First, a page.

Groundhog day in Burundi as Rwasa declares an end to his campaign of violence - again
Rwasa (r) promising to stop killing people in 2005
Rwasa (l) promising to stop killing people in 2006
Rwasa (c) promising to stop killing people in 2008
It happened in 2005, it happened again in 2006, and now we're back here for round three: the FNL leader Agathon Rwasa has declared his intention to stop killing people, and affirmed his commitment to peace, democracy etc. while the UN and the international media look on and applaud.
Strangely absent, as usual, from the media coverage of Rwasa's latest rebranding exercise, are the names of his many victims: - Pasteur Jacques Rutekereza, one of the 156 Congolese Tutsis murdered by a coalition of FNL, Mai-Mai and FDLR killers in the August 2004 Gatumba refugee camp massacre. Arthur Kabunda, Charlotte Wilson and Richard Ndereyimana, three of the 21 passengers who were massacred after the Titanic Express bus was ambushed close to Bujumbura in December 2000. The thousands of others killed in other bus ambushes around Bujumbura between 1993 and 2005. And the hundreds - if not thousands - of Hutu residents living under the paranoid tyranny of FNL control in Bujumbura Rurale, who have been tortured and killed on suspicion of disloyalty.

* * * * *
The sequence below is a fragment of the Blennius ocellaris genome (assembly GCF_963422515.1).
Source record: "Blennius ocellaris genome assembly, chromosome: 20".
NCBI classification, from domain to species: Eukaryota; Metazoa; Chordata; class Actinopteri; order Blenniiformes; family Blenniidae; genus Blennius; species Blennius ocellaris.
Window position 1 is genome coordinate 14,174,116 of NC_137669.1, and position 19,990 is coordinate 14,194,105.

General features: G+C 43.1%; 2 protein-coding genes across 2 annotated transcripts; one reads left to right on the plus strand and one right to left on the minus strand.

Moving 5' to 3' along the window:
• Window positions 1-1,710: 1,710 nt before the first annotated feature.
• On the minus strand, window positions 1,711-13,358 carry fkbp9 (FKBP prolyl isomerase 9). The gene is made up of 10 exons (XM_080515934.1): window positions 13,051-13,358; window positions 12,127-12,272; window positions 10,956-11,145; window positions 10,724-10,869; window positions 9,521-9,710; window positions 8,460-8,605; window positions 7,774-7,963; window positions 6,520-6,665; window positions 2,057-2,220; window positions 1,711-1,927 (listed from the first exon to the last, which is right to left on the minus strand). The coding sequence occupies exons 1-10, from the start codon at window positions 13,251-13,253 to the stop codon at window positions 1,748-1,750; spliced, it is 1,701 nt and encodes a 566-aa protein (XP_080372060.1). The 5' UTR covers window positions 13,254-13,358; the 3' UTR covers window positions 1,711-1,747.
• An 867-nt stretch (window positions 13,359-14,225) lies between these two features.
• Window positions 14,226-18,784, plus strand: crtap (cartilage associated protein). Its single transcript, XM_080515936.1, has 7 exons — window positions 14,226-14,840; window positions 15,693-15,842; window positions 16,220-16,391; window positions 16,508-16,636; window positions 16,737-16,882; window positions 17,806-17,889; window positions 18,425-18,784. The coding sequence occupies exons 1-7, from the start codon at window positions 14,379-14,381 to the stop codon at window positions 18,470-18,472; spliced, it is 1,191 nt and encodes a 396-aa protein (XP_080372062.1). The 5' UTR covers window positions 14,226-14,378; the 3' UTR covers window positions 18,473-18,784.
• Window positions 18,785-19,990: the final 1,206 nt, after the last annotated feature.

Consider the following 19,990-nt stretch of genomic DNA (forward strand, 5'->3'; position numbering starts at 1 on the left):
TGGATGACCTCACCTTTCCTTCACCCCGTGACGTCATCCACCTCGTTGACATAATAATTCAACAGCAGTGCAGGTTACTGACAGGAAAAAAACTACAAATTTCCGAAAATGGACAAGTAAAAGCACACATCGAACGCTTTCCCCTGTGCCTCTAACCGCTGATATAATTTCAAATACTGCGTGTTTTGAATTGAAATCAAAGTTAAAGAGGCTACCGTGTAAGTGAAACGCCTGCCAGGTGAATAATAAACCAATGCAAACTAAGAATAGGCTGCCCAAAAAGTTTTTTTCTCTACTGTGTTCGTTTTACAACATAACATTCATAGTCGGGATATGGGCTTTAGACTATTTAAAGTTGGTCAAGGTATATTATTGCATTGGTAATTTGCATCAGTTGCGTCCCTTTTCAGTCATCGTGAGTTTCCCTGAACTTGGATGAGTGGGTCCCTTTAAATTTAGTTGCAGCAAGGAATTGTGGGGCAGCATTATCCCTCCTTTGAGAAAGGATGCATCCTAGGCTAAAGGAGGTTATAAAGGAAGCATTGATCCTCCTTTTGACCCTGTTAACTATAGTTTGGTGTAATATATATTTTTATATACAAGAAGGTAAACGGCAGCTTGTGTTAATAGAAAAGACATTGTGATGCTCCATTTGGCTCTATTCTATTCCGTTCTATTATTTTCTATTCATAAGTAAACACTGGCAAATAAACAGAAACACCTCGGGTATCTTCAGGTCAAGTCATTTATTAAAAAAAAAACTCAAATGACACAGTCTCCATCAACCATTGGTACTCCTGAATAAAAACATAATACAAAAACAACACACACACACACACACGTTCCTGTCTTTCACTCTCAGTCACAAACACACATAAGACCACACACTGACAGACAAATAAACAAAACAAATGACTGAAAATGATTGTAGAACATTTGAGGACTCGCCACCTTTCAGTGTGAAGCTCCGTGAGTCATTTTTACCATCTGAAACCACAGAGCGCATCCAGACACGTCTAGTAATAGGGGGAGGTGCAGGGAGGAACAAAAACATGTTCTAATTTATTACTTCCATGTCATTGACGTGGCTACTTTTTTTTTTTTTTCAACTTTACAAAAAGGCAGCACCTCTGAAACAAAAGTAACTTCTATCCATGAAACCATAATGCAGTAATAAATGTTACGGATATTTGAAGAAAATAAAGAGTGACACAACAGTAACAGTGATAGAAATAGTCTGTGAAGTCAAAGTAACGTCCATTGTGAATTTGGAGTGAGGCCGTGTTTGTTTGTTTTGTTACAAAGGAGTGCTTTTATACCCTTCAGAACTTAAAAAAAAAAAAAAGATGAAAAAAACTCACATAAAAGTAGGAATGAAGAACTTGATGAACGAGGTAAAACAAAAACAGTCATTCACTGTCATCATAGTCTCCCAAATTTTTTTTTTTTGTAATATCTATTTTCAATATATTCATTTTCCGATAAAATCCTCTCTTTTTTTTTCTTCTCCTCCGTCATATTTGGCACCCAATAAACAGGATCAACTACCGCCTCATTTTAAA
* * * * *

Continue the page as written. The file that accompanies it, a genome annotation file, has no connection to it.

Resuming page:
Burundian government promises of justice for the victims of the Titanic Express and Gatumba massacres have so far come to nothing - and there is little to show for all the talk of the Gatumba massacre being referred to the International Criminal Court.
It would be nice to think that the international mediators falling over themselves to take credit for "restoring peace" are right this time, and that giving in to the FNL's demand for a blanket amnesty and government posts (without, of course, the formality of actually having to be elected) are all that it will take to persuade them, at last, to stop killing and torturing people. But history would suggest otherwise, and tragically the UN's wishful thinking on this issue is likely only to embolden Burundi's criminal elite, and lead to yet more killings. War criminals tend not to make great politicians.
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Burundi, human rights, Current Affairs, Politics, Africa